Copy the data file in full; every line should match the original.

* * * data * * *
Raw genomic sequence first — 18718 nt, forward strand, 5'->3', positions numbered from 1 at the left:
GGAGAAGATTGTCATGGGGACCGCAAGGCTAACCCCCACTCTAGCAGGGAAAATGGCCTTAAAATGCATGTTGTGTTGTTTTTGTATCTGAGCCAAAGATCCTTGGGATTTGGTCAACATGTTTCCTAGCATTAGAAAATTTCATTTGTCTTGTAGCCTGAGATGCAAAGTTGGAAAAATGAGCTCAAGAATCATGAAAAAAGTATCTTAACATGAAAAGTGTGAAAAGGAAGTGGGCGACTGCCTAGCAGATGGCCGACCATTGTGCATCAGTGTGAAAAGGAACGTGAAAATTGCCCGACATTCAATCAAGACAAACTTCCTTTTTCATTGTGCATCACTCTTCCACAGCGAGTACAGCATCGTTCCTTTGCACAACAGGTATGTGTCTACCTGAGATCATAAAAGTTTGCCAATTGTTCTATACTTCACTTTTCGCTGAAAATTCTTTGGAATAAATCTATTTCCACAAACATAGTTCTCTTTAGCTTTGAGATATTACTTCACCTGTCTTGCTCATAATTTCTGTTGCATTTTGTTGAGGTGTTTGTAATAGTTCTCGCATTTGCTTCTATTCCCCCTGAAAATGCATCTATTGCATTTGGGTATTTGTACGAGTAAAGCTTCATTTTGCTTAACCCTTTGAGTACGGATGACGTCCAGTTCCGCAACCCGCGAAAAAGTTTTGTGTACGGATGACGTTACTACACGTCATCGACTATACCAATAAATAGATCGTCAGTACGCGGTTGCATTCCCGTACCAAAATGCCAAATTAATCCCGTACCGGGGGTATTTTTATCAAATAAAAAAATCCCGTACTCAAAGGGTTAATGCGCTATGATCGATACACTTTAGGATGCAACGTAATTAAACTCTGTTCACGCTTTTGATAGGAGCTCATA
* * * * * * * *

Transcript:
Raw genomic sequence first — 18718 nt, forward strand, 5'->3', positions numbered from 1 at the left:
GGAGAAGATTGTCATGGGGACCGCAAGGCTAACCCCCACTCTAGCAGGGAAAATGGCCTTAAAATGCATGTTGTGTTGTTTTTGTATCTGAGCCAAAGATCCTTGGGATTTGGTCAACATGTTTCCTAGCATTAGAAAATTTCATTTGTCTTGTAGCCTGAGATGCAAAGTTGGAAAAATGAGCTCAAGAATCATGAAAAAAGTATCTTAACATGAAAAGTGTGAAAAGGAAGTGGGCGACTGCCTAGCAGATGGCCGACCATTGTGCATCAGTGTGAAAAGGAACGTGAAAATTGCCCGACATTCAATCAAGACAAACTTCCTTTTTCATTGTGCATCACTCTTCCACAGCGAGTACAGCATCGTTCCTTTGCACAACAGGTATGTGTCTACCTGAGATCATAAAAGTTTGCCAATTGTTCTATACTTCACTTTTCGCTGAAAATTCTTTGGAATAAATCTATTTCCACAAACATAGTTCTCTTTAGCTTTGAGATATTACTTCACCTGTCTTGCTCATAATTTCTGTTGCATTTTGTTGAGGTGTTTGTAATAGTTCTCGCATTTGCTTCTATTCCCCCTGAAAATGCATCTATTGCATTTGGGTATTTGTACGAGTAAAGCTTCATTTTGCTTAACCCTTTGAGTACGGATGACGTCCAGTTCCGCAACCCGCGAAAAAGTTTTGTGTACGGATGACGTTACTACACGTCATCGACTATACCAATAAATAGATCGTCAGTACGCGGTTGCATTCCCGTACCAAAATGCCAAATTAATCCCGTACCGGGGGTATTTTTATCAAATAAAAAAATCCCGTACTCAAAGGGTTAATGCGCTATGATCGATACACTTTAGGATGCAACGTAATTAAACTCTGTTCACGCTTTTGATAGGAGCTCATA